Why did Janie allow Tea Cake to beat her? Some of us thought that Hurston tried to envision characters who are neither too holy nor too evil. Her men and women are extremely nuanced, reflecting human strengths as well as frailties. If Tea Cake were too cruel, then Janie would not love him at all. If he were too uniformly pious, then rather than being her equal, as he was at work in the fields, he would be wor- shipped by her, and “all gods who receive homage are cruel. All gods dispense suffering without reasons…half gods are worshipped in wine and flowers. Real gods require blood.” In the end, Janie receives from Tea Cake the equivalent of all three—wine, flowers, and blood—and she becomes like a treasured relative whose love affair we could never wholeheartedly condone, but the source of which we could certainly understand. Tea Cake gives his life for Janie, and this, if nothing else, serves as some atonement for many of his sins.
In spite of Janie’s choices concerning Tea Cake, or perhaps because of them, she experiences more freedom than most women (certainly most poor women) of her time. And as much as she loves Tea Cake, she ultimately chooses to live and not to die with him, and her final act is not to follow him to the grave, but to bury him and return alone to a
community that will not embrace and welcome her without first being given an explanation as to where she has been and what she has been through.
III For many decades and, hopefully, centuries to come, Their Eyes Were Watching God will probably be at the center of Zora Neale Hurston’s legacy as a novelist. Perhaps because it was written in such a short and, reportedly, emotionally charged period, this is a novel with an overpowering sense of exigency and urgency in its layered plot, swift pace, intricate narration, and in the raw anguish evoked by the con- flicting paths laid out for Janie Crawford as she attempts to survive her grandmother’s restricted vision of a black woman’s life and realize her own self-conceived liberation. Like all individual thinkers, Janie Crawford pays the price of exclusion for nonconformity, much like Hurston herself, who was accused of stereotyping the people she loved when she perhaps simply listened to them much more closely than others, and sought to reclaim and reclassify their voices.
The novel not only offers a penetrating view of Janie’s evolving thinking process, but we are also given plenty of insight into the mind- sets of those who would wish to condemn her. Janie, however, is never overly critical of her neighbors’ faultfinding reactions to her. She either ignores them entirely or pities them for never having left the safety of their town and never having lived and loved as deeply as she has.
Having survived all she has, Janie now has a deeper understanding of her own actions as well as a greater comprehension of human beha- vior in general.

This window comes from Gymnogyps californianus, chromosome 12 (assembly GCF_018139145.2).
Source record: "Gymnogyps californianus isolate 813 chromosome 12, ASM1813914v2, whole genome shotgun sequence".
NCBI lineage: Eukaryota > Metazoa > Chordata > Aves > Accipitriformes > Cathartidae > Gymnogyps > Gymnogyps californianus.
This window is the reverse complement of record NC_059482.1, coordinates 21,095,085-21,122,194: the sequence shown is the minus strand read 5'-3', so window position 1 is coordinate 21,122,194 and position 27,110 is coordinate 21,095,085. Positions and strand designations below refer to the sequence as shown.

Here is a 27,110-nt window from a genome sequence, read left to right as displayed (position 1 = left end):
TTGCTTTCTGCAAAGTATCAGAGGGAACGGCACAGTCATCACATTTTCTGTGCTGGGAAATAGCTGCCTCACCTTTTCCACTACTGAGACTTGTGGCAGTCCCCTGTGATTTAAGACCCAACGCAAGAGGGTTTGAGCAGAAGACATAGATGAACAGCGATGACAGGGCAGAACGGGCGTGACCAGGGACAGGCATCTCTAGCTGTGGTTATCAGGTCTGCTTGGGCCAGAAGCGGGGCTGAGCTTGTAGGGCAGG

“It’s uh known fact, Pheoby, you got tuh go there tuh know there,” she explains to her friend. “Two things everybody’s got tuh do fuh theyselves…They got tuh go tuh God and they got tuh find out about livin’ fuh theyselves.”
Along with the classic conflict between an individual’s wishes and a community’s censure, there are many contemporary motifs in this novel, events that could have been easily plucked out of early-twenty- first-century headlines: loveless marriages; verbal and physical abuse; mercy killing, or a killing in self-defense, depending on how you inter- pret it; forbidden love; a public and passionate affair between a young- er man and an older woman from different stations in life. Many of the minor characters in the novel are vibrantly multicultural, from African Americans to Native Americans to the Caribbeans who live and work in the Everglades. (To this day, migrant labor and hurricanes remain very concrete elements of life in Florida.)
The influence of Zora’s work, particularly Their Eyes Were Watch- ing God, will continue to be felt for years in the works of many genera- tions of writers. For example, Janie Crawford shares a literary kinship with Celie of Alice Walker’s The Color Purple, whose eyes not only watch God, but whose words and letters, whose voice, speak directly to God.
Part of the reason Janie’s grandmother Nanny pushes her into a loveless marriage to Logan Killicks, her first husband, is that Nanny was born in slavery and had little choice over her own destiny. Nanny has craved small comforts, like sitting idly on a porch, and wants her granddaughter to have them, along with money and status, no matter what the emotional cost. What Nanny may not have considered is that Janie would have her own ideas of freedom. However, Nanny is also pained by a deferred dream of her own.
Nanny confesses to young Janie, “Ah wanted to preach a great ser- mon about colored women sittin’ on high, but they wasn’t no pulpit for me.”
In Toni Morrison’s Beloved, Beloved’s grandmother Baby Suggs preaches the sermon Nanny never got to preach. Baby Suggs “became an unchurched preacher, one who visited pulpits.” However, her most- used pulpit was one that Baby Suggs created for herself, outdoors, in a clearing: “After situating herself on a huge flat-sided rock, Baby Suggs bowed her head and prayed silently…. Finally she called the women to her. ‘Cry,’ she told them. ‘For the living and for the dead. Just cry.’ And without covering their eyes the women let loose.”
What a difference it might have made to young Janie to have heard her grandmother preach that sermon, to have heard her Nanny say, as Baby Suggs did, “More than your life-holding womb and your life-giv- ing private parts…love your heart. For this is the prize.”